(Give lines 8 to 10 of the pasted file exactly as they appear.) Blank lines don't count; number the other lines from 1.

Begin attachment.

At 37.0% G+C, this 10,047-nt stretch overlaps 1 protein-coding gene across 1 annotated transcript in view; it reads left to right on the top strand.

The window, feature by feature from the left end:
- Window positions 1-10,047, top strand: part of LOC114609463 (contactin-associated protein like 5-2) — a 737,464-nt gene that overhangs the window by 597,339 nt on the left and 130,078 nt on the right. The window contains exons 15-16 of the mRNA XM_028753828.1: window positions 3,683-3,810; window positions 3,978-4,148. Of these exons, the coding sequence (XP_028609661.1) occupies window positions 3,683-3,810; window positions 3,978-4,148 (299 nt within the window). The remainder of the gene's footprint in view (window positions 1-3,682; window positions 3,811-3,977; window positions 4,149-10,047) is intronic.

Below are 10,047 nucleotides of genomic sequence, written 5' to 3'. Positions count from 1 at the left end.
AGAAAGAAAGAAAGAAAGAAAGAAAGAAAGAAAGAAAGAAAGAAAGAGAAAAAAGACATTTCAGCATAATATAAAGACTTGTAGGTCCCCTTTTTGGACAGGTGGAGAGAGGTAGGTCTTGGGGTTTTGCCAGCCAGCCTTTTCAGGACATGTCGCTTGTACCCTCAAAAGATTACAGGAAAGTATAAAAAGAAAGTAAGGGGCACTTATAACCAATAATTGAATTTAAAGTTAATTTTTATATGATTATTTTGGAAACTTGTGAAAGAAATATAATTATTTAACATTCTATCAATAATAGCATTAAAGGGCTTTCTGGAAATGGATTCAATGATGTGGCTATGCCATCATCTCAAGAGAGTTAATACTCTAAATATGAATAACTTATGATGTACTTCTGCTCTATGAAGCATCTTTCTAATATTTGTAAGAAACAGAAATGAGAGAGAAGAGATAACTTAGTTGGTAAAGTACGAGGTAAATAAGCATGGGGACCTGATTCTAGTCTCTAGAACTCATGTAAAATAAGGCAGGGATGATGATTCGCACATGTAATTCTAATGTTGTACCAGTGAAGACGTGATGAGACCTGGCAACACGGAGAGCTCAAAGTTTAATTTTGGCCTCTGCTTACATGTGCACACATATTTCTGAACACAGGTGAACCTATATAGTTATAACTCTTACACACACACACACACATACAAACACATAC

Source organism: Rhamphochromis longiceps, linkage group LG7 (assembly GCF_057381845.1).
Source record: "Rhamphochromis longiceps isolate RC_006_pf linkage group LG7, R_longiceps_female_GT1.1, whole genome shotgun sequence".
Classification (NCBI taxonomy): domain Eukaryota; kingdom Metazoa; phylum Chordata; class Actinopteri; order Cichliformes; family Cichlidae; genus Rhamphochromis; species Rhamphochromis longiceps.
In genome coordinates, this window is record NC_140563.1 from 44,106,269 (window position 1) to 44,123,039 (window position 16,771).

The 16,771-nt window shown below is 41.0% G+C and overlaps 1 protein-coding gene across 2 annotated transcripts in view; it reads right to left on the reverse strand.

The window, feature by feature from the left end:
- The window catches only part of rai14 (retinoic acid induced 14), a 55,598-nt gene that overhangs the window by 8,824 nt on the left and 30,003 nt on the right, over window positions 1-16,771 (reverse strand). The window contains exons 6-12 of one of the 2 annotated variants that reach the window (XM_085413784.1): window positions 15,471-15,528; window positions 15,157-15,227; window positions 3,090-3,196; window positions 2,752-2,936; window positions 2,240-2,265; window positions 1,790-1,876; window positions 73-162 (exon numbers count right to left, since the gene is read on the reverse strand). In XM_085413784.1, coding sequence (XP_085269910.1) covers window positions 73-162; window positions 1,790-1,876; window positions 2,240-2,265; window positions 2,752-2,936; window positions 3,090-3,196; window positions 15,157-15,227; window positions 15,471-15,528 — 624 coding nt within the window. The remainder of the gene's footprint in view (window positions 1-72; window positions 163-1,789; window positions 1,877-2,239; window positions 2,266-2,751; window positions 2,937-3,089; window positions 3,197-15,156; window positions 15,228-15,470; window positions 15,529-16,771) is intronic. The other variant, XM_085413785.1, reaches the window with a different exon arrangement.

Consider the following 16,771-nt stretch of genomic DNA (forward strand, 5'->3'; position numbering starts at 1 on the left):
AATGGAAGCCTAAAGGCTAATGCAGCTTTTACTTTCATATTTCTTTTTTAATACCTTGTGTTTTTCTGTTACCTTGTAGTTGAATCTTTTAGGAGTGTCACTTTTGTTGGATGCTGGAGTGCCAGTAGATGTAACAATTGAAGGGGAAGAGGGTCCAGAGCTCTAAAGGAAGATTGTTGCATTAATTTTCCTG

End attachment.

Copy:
Classification (NCBI taxonomy): domain Eukaryota; kingdom Metazoa; phylum Chordata; class Actinopteri; order Cichliformes; family Cichlidae; genus Rhamphochromis; species Rhamphochromis longiceps.
In genome coordinates, this window is record NC_140563.1 from 44,106,269 (window position 1) to 44,123,039 (window position 16,771).

The 16,771-nt window shown below is 41.0% G+C and overlaps 1 protein-coding gene across 2 annotated transcripts in view; it reads right to left on the reverse strand.